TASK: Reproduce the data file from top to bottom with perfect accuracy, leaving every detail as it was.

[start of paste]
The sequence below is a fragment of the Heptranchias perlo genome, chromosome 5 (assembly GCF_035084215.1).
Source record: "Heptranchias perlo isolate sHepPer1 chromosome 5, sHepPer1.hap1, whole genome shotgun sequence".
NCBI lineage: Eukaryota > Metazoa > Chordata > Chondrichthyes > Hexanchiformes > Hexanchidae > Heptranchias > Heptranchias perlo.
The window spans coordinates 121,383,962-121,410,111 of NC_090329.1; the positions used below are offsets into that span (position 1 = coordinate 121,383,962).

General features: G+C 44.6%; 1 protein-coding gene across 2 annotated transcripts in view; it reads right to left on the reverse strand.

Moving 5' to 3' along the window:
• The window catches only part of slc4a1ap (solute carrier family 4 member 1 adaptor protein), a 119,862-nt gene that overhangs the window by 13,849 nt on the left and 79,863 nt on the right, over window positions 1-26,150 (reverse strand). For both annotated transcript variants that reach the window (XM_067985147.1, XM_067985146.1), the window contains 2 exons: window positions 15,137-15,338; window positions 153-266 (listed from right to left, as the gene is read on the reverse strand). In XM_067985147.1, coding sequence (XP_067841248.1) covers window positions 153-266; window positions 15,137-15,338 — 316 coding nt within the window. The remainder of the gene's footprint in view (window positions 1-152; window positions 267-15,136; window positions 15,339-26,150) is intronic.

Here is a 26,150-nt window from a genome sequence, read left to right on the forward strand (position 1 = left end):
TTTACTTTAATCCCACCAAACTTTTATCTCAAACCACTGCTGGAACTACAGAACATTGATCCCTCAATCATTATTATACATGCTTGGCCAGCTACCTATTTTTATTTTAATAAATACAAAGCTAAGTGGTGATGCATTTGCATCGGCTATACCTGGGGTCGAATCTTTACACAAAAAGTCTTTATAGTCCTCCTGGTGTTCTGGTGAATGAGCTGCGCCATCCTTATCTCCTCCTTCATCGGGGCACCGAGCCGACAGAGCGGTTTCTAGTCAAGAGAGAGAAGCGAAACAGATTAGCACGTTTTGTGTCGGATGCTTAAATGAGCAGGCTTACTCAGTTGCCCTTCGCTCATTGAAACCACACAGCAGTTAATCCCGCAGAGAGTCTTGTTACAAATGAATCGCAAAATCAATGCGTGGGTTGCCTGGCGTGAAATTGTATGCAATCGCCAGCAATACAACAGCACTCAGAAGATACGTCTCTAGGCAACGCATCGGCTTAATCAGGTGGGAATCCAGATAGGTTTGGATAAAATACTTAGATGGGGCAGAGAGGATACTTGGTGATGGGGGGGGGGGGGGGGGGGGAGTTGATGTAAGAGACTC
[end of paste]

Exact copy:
The sequence below is a fragment of the Heptranchias perlo genome, chromosome 5 (assembly GCF_035084215.1).
Source record: "Heptranchias perlo isolate sHepPer1 chromosome 5, sHepPer1.hap1, whole genome shotgun sequence".
NCBI lineage: Eukaryota > Metazoa > Chordata > Chondrichthyes > Hexanchiformes > Hexanchidae > Heptranchias > Heptranchias perlo.
The window spans coordinates 121,383,962-121,410,111 of NC_090329.1; the positions used below are offsets into that span (position 1 = coordinate 121,383,962).

General features: G+C 44.6%; 1 protein-coding gene across 2 annotated transcripts in view; it reads right to left on the reverse strand.

Moving 5' to 3' along the window:
• The window catches only part of slc4a1ap (solute carrier family 4 member 1 adaptor protein), a 119,862-nt gene that overhangs the window by 13,849 nt on the left and 79,863 nt on the right, over window positions 1-26,150 (reverse strand). For both annotated transcript variants that reach the window (XM_067985147.1, XM_067985146.1), the window contains 2 exons: window positions 15,137-15,338; window positions 153-266 (listed from right to left, as the gene is read on the reverse strand). In XM_067985147.1, coding sequence (XP_067841248.1) covers window positions 153-266; window positions 15,137-15,338 — 316 coding nt within the window. The remainder of the gene's footprint in view (window positions 1-152; window positions 267-15,136; window positions 15,339-26,150) is intronic.

Here is a 26,150-nt window from a genome sequence, read left to right on the forward strand (position 1 = left end):
TTTACTTTAATCCCACCAAACTTTTATCTCAAACCACTGCTGGAACTACAGAACATTGATCCCTCAATCATTATTATACATGCTTGGCCAGCTACCTATTTTTATTTTAATAAATACAAAGCTAAGTGGTGATGCATTTGCATCGGCTATACCTGGGGTCGAATCTTTACACAAAAAGTCTTTATAGTCCTCCTGGTGTTCTGGTGAATGAGCTGCGCCATCCTTATCTCCTCCTTCATCGGGGCACCGAGCCGACAGAGCGGTTTCTAGTCAAGAGAGAGAAGCGAAACAGATTAGCACGTTTTGTGTCGGATGCTTAAATGAGCAGGCTTACTCAGTTGCCCTTCGCTCATTGAAACCACACAGCAGTTAATCCCGCAGAGAGTCTTGTTACAAATGAATCGCAAAATCAATGCGTGGGTTGCCTGGCGTGAAATTGTATGCAATCGCCAGCAATACAACAGCACTCAGAAGATACGTCTCTAGGCAACGCATCGGCTTAATCAGGTGGGAATCCAGATAGGTTTGGATAAAATACTTAGATGGGGCAGAGAGGATACTTGGTGATGGGGGGGGGGGGGGGGGGGGAGTTGATGTAAGAGACTC